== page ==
Study after Sunset
For over 1.5 billion people around the world, night-time means either darkness or the dim glow of an unhealthy kerosene lamp or candle. Such poor-quality lighting has dramatic impact and health and educational opportunities, and an important aim of the International Year of Light will be to promote the use of portable solar-powered high-brightness LED lanterns in regions where there is little or no reliable source of light. This page will provide resources explaining this problem, explain how we are planning to address it, and show how you can get involved.
In developing and third-world countries without access to electricity, 1.3 billion people depend on kerosene for light. The burning of kerosene lamps leads to the death of 1.5 million people every year. Inhaling kerosene smoke is the equivalent of smoking 4 packs of cigarettes a day, and commonly induces respiratory illnesses such as asthma, bronchitis, pneumonia, and cancer in tens of millions of people. The open flame of kerosene lamps also pose as an obvious danger to households. Moreover, impoverished families spend up to half of their income on kerosene which not only provides inadequate illumination but also emits extremely harmful black carbon into the Earth’s atmosphere. Kerosene lamps contribute to a vicious cycle of poverty that needs to be broken.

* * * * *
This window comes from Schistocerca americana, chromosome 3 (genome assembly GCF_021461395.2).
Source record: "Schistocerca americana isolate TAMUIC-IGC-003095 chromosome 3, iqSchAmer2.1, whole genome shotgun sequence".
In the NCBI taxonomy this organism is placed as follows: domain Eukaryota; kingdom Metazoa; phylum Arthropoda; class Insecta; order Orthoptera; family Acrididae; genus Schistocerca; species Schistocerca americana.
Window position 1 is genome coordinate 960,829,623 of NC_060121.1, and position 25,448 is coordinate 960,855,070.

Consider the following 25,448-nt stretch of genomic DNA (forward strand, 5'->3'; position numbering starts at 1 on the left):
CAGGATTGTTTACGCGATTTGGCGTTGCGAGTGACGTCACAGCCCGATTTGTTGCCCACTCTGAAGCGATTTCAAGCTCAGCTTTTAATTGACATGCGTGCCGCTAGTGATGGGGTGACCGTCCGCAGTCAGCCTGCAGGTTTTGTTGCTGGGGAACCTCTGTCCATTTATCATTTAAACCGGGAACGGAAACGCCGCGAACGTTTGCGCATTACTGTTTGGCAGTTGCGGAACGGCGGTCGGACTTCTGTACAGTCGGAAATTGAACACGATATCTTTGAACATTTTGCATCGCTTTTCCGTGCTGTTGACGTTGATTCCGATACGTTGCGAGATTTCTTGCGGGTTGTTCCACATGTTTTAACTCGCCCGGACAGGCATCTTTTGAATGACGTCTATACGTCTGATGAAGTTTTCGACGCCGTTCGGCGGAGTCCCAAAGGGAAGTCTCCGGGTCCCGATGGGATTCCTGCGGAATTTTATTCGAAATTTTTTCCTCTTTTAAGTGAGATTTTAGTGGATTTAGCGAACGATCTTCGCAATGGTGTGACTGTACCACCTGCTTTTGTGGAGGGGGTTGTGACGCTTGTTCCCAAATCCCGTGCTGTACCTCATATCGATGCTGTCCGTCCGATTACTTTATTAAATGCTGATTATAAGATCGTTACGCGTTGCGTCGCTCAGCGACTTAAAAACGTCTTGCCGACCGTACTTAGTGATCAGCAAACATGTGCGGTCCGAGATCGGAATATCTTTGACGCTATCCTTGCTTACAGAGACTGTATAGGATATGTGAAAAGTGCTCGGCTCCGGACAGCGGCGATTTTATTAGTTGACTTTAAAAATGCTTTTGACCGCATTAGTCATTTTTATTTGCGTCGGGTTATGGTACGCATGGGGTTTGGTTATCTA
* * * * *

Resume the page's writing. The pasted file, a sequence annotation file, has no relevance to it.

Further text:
Providing clean, efficient forms of energy to developing communities is not only important for health reasons - it is also vital for productivity. Families in rural communities rely on work to provide for the most basic needs of their family, and are currently limited in hours due to scarce lighting after sunset. The majority of children in developing countries are also expected to work during the day to help provide for their family. With no or inadequate light at night, these youth are unable to read or write, and thus deprived of an education. Possibly the most pressing issue of all is access to healthcare. Hospitals are able to care for patients during the day but shut down operations at night because they do not have adequate lighting. With limited health care professionals and increasing levels of illnesses and disease in developing countries, it is crucial that these hospitals receive new means of lighting.
Difficulty convincing these off-grid communities that sustainable, high-tech lighting alternatives is the reason many are still using kerosene lamps. There are countless organizations that devote their efforts towards providing clean lighting in the form of solar and LEDs, but it is not always an easily executed task. As the price of LED and photovoltaic technology decreases, however, implementing these technologies will become increasingly actionable.
The Global Off-Grid Lighting Association (GOGLA) is especially active in contributing to the further development of the off-grid lighting sector through several ongoing projects. In their words, “positioning off-grid lighting outside the philanthropic arena as a fully recognized industry in an important and growing market”. GOGLA is constantly working with businesses in developing countries to reduce barriers and increase opportunity for sustainable lighting alternatives.